The man whom Martin Luther King Jr. said was one of the greatest influences in his life was leaving the Washington Hilton the other day when a bellman stopped him.
"Dr. Mays, I just want to shake your hand," the bellman said. "My mother talks about you all the time. She heard you preach once and she's never forgotten it."
Dr. Benjamin E. Mays, 83, president of Morehouse College in Atlanta for 27 years and still active as president of the Atlanta school board, smiled and talked briefly with the man about his mother.
"Yes, when you try to do good, people appreciate you," said Mays, as he moved slowly through the hotel lobby to a waiting limousine.
Before becoming president of Morehouse in 1940, he served as dean of the Howard University School of Religion for six years.
Mays returned to Howard Friday to deliver the first annual Mordecai Wyatt Johnson Memorial Lecture. The newly inaugurated series honors Howard's 13th president who was a close friend of Mays.
His address was a tribute to Johnson, the first black president of the university (1926-1960), whose accomplishments included reorganizing the institution, obtaining larger federal appropriations and diversifying the racial composition of the faculty and students.
The same tribute could have been paid to Mays, for he achieved similar goals at Morehouse, an all-male college. His impact was often personal.
Martin Lurther King Jr. said Mays' influence as a college educator and theologian reinforced his desire to become a preacher. At one point, King had decided not to got into the ministry, but after being around Mays at Morehouse, he reaffirmed his ministerial ambition.
Contemporary historian Lerone Bennett, a Morehouse man, recently wrote in Ebony magazine: "As an educator, Mays addressed himself to the major problem of oppression - manhood. He did not intend, he said, to make lawyers or doctors or teachers - he intended to make men."
Bennett recalled Mays saying, "He who starts behind in the race of life must run faster or forever remain behind."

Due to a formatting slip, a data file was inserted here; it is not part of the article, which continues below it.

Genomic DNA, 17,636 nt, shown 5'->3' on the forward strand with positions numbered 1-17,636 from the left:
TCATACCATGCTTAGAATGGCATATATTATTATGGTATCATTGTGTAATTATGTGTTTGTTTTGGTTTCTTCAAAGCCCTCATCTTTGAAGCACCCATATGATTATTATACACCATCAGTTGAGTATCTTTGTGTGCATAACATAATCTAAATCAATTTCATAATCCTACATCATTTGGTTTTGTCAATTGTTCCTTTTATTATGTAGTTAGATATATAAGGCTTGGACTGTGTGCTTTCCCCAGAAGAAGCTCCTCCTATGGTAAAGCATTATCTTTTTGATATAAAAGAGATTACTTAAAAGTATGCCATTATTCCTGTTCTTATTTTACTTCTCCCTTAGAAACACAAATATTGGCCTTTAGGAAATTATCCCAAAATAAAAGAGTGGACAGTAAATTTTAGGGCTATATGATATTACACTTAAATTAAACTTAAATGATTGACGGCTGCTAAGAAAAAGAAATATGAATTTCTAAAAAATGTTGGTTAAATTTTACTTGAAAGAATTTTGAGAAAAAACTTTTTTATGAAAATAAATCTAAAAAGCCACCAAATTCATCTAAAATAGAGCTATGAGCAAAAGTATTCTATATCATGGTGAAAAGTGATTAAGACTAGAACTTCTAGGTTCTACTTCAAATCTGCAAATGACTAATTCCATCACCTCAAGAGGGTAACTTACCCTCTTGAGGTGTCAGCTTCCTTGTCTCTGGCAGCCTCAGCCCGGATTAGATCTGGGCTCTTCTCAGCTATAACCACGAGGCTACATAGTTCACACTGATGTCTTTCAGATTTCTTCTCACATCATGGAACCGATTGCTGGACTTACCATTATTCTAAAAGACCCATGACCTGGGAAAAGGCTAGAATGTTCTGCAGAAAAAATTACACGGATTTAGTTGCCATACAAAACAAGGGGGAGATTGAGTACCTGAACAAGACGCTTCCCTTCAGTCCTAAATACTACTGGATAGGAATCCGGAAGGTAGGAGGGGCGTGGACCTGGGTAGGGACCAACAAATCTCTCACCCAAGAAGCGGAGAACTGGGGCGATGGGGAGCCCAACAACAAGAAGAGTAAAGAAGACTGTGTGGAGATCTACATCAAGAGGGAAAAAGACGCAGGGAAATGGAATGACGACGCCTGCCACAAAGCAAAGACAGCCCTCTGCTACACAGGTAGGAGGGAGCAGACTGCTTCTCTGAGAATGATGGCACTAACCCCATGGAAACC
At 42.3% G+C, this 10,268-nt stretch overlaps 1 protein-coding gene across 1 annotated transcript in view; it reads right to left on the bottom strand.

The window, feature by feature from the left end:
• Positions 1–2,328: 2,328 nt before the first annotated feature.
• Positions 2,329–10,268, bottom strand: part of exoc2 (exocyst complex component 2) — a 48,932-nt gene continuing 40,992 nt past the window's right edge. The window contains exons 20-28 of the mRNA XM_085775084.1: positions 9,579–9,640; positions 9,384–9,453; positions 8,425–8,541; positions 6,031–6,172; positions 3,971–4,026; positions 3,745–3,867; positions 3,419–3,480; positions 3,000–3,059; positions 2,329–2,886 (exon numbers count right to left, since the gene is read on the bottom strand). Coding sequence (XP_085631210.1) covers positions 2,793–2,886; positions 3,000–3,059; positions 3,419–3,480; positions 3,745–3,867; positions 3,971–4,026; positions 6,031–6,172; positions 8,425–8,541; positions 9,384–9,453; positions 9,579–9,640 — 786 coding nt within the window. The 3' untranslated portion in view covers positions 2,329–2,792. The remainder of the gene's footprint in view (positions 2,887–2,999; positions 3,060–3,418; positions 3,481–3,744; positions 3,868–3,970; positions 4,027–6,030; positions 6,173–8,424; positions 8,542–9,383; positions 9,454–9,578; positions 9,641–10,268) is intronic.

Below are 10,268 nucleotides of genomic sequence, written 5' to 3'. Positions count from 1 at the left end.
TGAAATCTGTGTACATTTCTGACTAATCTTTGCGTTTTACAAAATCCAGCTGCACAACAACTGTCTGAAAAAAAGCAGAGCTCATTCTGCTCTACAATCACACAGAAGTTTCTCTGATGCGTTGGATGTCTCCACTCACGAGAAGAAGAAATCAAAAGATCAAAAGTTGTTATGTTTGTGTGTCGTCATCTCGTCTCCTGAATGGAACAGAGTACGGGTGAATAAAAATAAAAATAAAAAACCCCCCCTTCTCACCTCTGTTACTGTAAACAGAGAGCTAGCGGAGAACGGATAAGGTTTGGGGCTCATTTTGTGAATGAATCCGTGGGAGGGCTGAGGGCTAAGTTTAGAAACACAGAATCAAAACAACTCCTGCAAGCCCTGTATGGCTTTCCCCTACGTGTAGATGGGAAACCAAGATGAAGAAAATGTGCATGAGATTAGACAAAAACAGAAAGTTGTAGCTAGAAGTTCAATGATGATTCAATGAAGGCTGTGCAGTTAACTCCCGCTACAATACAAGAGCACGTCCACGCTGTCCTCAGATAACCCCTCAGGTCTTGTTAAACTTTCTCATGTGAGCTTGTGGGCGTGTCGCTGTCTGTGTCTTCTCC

For 27 years, Mays would exhort students at compulsory Tuesday morning chapel services.
What did he say at those services that made such impact on them?
"I wanted to instill them with faith and hope," Mays recalls. "Most of those fellows had come out of segregated situations. I tried to get them to see that they could do anything they wanted to do.
"The sky was the limit, not the ceiling. Be prepared to the nth degree."
As a result, Morehouse students enrolled in some of the best graduate schools in the country, and Mays would follow their progress by writing the deans of these schools.
"The only way we could measure the adequacy of our programs was to find out how our students were doing against the best competition in America," he explains.
"It paid off. Morehouse men are doing well. They're community leaders. We sent out a host of able men. All over the United States, Morehouse men tell what my speeches meant."
Standing a bit stoop shouldered, Mays is no longer the ram-rod 6-footer he used to be. But his eyes have their old twinkle, his clear southern voice conveys warm, comforting feelings, and his mind is still razor sharp. "My health is good," he says. "I never allow myself to be rushed. I never run to catch a plane. I'm always prepared for an emergency. I try to give myself plenty of time to do whatever I have to do.You adjust your pace as you get older."